Griseofulvin (Oral)

Griseofulvin is an antifungal oral prescribed for patients with infections of the nails, hair or skin caused by fungus after topical medications did not clear up the condition.


What is Griseofulvin?

Discovered in 1939 as a derivative of penicillin, Griseofulvin is an antifungal drug that is available as a liquid oral suspension, in a tablet or in a capsule format. Whether used after topical treatments have failed or as a booster to the topical treatments, Griseofulvin has a direct effect on infections that are fungal in nature. Griseofulvin is on the WHO's list of essential medicines, which are the safest and most effective medicines known in the world.

Griseofulvin works on several fungal infections such as cradle cap and ringworm. Symptoms that patients with these conditions suffer include red, scaly, peeling skin, discolored nails and itching. Griseofulvin is sold under the marketing names Fulvicin, Grifulvin and Gris-PEG.

How does Griseofulvin work?

Griseofulvin works by inhibiting the growth of fungi, stopping the infection from becoming worse or more widespread while the body replaces the unhealthy cells with healthy ones, eventually killing the fungal infection.

What is a fungal infection?

Fungal infections occur frequently in humans, when a fungus takes over a portion of the body and proves too much for the body's own immune system. Though some fungi are natural and necessary to the human body, harmful ones can be difficult to get rid of and often repeat themselves.

People with weakened immune systems are more prone to fungal infections, which would include patients undergoing cancer treatment and diabetics as well as HIV positive patients. Common fungal infections include athlete's foot, yeast infections, jock itch and ring worm.

Conditions Treated

Type Of Medicine


Side Effects

Griseofulvin may create adverse symptoms in healthy parts of the body by doing its work of bonding with fungal cells. If you experience any of the following adverse health effects, notify your doctor immediately:

  • Chills
  • Coughing
  • Loose, blistered or peeling skin
  • Diarrhea
  • Fever
  • Pain in muscles or joints
  • Itching
  • Irritated, bloodshot eyes
  • Throat soreness
  • Ulcerated white spots on lips or mouth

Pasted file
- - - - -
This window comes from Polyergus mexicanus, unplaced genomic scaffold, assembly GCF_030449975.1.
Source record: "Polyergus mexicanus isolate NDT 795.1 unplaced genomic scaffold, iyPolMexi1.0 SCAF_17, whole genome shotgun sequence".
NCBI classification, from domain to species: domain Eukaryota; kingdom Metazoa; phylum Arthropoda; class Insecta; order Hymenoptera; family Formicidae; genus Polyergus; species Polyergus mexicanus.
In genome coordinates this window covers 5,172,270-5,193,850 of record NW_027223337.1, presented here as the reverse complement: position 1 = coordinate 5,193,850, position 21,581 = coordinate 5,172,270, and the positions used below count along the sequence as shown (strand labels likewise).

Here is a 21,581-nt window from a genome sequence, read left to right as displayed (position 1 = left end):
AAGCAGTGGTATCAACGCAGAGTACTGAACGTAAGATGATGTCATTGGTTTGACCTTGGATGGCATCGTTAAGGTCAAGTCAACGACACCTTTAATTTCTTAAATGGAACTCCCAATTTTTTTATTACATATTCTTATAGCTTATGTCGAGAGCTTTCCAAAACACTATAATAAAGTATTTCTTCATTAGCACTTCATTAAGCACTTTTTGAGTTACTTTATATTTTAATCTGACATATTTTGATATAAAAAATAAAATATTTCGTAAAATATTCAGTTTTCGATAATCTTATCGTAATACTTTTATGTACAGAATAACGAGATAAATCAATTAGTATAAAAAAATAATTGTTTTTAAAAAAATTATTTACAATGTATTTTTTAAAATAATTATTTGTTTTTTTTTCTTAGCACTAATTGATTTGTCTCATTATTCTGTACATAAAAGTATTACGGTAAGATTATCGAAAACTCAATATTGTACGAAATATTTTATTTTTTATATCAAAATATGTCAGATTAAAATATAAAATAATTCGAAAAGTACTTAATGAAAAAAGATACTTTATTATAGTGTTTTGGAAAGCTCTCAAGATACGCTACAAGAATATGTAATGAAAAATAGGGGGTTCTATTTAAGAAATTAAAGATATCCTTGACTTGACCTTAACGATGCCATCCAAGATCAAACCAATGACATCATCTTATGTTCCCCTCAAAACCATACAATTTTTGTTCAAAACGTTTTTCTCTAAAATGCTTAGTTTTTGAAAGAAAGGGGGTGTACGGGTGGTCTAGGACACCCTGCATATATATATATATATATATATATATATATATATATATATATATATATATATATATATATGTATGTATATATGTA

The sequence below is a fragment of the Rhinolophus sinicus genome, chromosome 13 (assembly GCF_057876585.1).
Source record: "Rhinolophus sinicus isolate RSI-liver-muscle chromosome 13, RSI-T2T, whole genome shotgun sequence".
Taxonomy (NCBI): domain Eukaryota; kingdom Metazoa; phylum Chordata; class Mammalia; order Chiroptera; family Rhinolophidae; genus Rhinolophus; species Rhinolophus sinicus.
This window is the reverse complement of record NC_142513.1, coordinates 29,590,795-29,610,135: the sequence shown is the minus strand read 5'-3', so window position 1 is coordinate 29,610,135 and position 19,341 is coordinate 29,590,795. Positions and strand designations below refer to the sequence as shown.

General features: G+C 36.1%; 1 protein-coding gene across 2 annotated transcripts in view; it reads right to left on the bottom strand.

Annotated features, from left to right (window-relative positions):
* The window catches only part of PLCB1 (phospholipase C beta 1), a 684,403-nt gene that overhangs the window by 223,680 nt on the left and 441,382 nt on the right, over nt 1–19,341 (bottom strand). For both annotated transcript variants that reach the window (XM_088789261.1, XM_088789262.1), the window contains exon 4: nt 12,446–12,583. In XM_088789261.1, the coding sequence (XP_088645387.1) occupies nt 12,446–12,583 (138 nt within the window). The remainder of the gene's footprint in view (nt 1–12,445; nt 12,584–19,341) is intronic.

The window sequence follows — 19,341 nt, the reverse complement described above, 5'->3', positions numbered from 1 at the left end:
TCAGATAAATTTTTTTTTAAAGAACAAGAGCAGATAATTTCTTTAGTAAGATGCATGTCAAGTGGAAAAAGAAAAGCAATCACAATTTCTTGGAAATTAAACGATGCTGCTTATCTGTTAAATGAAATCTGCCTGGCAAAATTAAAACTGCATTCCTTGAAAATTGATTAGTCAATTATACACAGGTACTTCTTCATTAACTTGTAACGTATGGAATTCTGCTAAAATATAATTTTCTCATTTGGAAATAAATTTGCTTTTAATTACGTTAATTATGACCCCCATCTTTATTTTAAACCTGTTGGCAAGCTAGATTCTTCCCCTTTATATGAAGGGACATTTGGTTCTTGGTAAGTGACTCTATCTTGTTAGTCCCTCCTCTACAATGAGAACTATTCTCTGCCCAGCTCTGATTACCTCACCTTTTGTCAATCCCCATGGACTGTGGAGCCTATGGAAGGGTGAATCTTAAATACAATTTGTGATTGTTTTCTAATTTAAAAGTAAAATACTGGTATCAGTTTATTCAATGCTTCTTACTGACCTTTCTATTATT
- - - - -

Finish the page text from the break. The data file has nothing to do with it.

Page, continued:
• Fatigue
  • Muscle weakness
  • Confused demeanor
  • Skin is more sensitive to sun
  • Hives, itching or rashes
  • Sore, irritated tongue or mouth
  • Stools are tar-like or black
  • Pain in chest
  • Urine appears cloudy
  • Swollen patches or hives on sex organs, eyelids, tongue, lips, face, legs, hands, feet or throat
  • Painful, weak, tingling or numb feet or hands
  • Urination is painful or difficult
  • Gasping for breath
  • Glands are swollen
  • Bruising or bleeding that is unusual
  • Skin or eyes appear yellow in color
  • Pain in abdomen or stomach
  • Pins and needles feeling
  • Stools are the color of clay
  • Urine is dark
  • Dizzy
  • Headache
  • Appetite loss
  • Nausea
  • Halitosis
  • Vomiting with signs of blood

Other symptoms may also happen that may disappear with time, but if you notice them becoming prolonged or severe, they should be reported to your physician:

  • Welts
  • Red skin
  • Hives
  • Insomnia
  • Heartburn
  • Chest discomfort or pain
  • Throat pain
  • Insomnia
  • White spots in throat, on tongue or in mouth
  • Diaper rash with white patches

Still other effects may occur in some patients, so if you experience any health changes after you start taking Griseofulvin; it is advised that you report these to your physician.


Griseofulvin should be continued for the full duration of the prescription your doctor has written for you. Discontinuing the use of this medication when your symptoms clear up may not kill the entire infection.

Maintain good hygiene during your treatment period to control the infection and stop it from reoccurring.

Griseofulvin is best absorbed by the body if it is taken with a meal that contains a high amount of fat. Drinking whole milk or eating ice cream or having a meal such as a cheeseburger with Griseofulvin is recommended. Taking this mediation with meals also means less of a chance for upset stomach symptoms. Patients on a low-fat diet for other reasons should consult their physician on how to take Griseofulvin.

Tablets should be taken whole or crushed and distributed in a tablespoon of applesauce, which should then be swallowed and not chewed up.

Depending on your overall health and the progression of your condition, your dosage of Griseofulvin may differ from the general information provided below. Follow your doctor's prescription exactly and do not increase your dosage unless instructed specifically by your health care provider. Do not change the frequency or time of day that you take your dose or doses and do not lengthen the treatment period.

Micro-capsules, liquid suspension or tablets

Adults and teens will typically be prescribed 500 milligrams twice per day for nail fungus or foot fungal infections. Children will have their dosage based on their body weight, typically 5 milligrams per kilogram of body weight, to be taken twice per day or 10 milligrams per kilogram of body weight once per day.

Adults and teens with fungal scalp, groin or skin infections will typically be prescribed 250 milligrams twice per day or 500 milligrams once per day. Children will have their dosage based on their weight, but will typically be at 5 milligrams per kilogram every 12 hours or 10 milligrams per kilogram once daily.

Ultramicro tablets